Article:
Bankrupt or Insolvent Qualified Intermediaries

Deferred exchanges frequently are arranged using a third party QI.  Because IRC Sec. 1031 does not provide for an extension of the statutorily mandated period to complete a like-kind exchange, a problem has been created because QIs have filed for bankruptcy, jeopardizing the like-kind exchanges they were handling for clients. Rev. Proc. 2010-14 provides a safe harbor method of reporting gain or loss for certain taxpayers who initiate deferred like-kind exchanges, but fail to complete the exchange because a QI defaults on its obligation to acquire and transfer replacement property to the taxpayer.

Rev. Proc. 2010-14 generally provides that a taxpayer recognizes gain on the disposition of relinquished property only as required under the safe harbor gross profit ratio method described therein. A qualifying taxpayer may report gain realized on the disposition of the relinquished property as the taxpayer receives payments attributable to the relinquished property using the safe harbor gross profit ratio method. Under this method, the portion of any payment attributable to the relinquished property that is recognized as gain is determined by multiplying the payment by a fraction, the numerator of which is the taxpayer’s gross profit and the denominator of which is the taxpayer’s contract price. Any required depreciation recapture is taken into account in accordance with IRC Secs. 1245 and 1250, except that the recapture income is included in income in the tax year in which gain is recognized to the extent of the gain recognized in that tax year.

The following definitions apply solely for purposes of the safe harbor gross profit ratio method:

a. Payment Attributable to the Relinquished Property. This is a payment of proceeds, damages, or other amounts attributable to the disposition of the relinquished property (other than selling expenses), whether paid by the QI, the bankruptcy or receivership estate of the QI, the QI’s insurer or bonding company, or any other person. The amount of satisfied indebtedness (any mortgage or encumbrance on the relinquished property assumed or taken subject to by the buyer or satisfied in connection with the transfer) in excess of the adjusted basis of the relinquished property is treated as a payment attributable to the relinquished property in the year in which the indebtedness is satisfied.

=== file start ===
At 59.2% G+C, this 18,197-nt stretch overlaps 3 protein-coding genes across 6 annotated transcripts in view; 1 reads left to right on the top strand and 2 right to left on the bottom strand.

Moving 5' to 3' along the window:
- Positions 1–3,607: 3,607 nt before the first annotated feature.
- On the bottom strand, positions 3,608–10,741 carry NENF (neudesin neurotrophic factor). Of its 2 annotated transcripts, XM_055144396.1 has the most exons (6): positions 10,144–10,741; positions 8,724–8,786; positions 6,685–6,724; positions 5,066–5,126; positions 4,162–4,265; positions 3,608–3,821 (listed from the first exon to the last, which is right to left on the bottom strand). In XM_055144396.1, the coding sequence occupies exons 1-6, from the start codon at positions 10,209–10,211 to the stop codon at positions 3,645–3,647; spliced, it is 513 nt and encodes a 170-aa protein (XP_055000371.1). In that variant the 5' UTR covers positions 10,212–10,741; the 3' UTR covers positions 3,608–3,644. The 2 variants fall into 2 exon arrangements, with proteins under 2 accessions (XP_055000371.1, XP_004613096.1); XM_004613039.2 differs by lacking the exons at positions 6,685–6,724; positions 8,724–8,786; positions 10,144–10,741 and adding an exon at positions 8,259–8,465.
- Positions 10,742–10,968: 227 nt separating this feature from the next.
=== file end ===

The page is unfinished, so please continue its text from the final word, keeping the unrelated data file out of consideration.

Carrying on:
b. Gross Profit. This is the selling price of the relinquished property, minus the taxpayer’s adjusted basis (increased by any selling expenses not paid by the QI using proceeds from the sale of the relinquished property).
c. Selling Price. The selling price is generally the amount realized on the sale of the relinquished property, without reduction for selling expenses. However, a special provision applies if a court order, confirmed bankruptcy plan, or written notice from the trustee or receiver, issued by the end of the first tax year in which the taxpayer receives a payment attributable to the relinquished property, specifies an amount to be received by the taxpayer in full satisfaction of the taxpayer’s claim. In such cases, the selling price is the sum of the payments attributable to the relinquished property (including satisfied indebtedness in excess of basis) received or to be received, and the amount of any satisfied indebtedness not in excess of the adjusted basis of the relinquished property.
d. Contract Price. This is the selling price minus the amount of any satisfied indebtedness not in excess of the adjusted basis of the relinquished property.

The total gain (including recapture income) recognized under the safe harbor should not exceed the sum of (a) the payments attributable to the relinquished property (including satisfied indebtedness in excess of basis) and (b) the satisfied indebtedness not in excess of basis, minus the adjusted basis of the relinquished property. Adjustments to the gain determined using the safe harbor gross profit ratio method  should be made in the last tax year in which the taxpayer receives a payment attributable to the relinquished property.

Under the safe harbor, a taxpayer may claim a Section 165 loss deduction for the amount, if any, by which the adjusted basis of the relinquished property exceeds the sum of (a) the payments attributable to the relinquished property (including satisfied indebtedness in excess of basis) plus (b) the amount of any satisfied indebtedness not in excess of basis. A taxpayer who may claim this loss deduction may also claim a loss for the amount of any gain recognized under the safe harbor in a prior tax year. The timing for claiming any loss is determined under the general rules of IRC Sec. 165, and the character of any loss is determined under the normal capital gain rules (IRC Secs. 1201-1298).